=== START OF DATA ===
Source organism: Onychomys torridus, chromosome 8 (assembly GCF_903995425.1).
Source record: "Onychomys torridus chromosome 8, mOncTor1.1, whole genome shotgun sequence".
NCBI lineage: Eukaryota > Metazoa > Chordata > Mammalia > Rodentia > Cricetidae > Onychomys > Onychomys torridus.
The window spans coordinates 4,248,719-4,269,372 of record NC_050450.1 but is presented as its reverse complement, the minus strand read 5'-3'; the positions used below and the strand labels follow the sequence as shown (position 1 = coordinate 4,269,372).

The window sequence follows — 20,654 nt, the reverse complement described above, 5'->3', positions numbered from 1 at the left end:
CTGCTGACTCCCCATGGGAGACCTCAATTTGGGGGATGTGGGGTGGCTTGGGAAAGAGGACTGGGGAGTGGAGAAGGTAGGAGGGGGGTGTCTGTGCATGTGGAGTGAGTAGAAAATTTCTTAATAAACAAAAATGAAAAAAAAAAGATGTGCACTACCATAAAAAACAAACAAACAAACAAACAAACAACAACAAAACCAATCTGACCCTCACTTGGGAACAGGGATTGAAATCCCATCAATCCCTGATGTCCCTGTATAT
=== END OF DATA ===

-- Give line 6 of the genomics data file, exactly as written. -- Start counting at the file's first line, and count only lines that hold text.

CTGCTGACTCCCCATGGGAGACCTCAATTTGGGGGATGTGGGGTGGCTTGGGAAAGAGGACTGGGGAGTGGAGAAGGTAGGAGGGGGGTGTCTGTGCATGTGGAGTGAGTAGAAAATTTCTTAATAAACAAAAATGAAAAAAAAAAGATGTGCACTACCATAAAAAACAAACAAACAAACAAACAAACAACAACAAAACCAATCTGACCCTCACTTGGGAACAGGGATTGAAATCCCATCAATCCCTGATGTCCCTGTATAT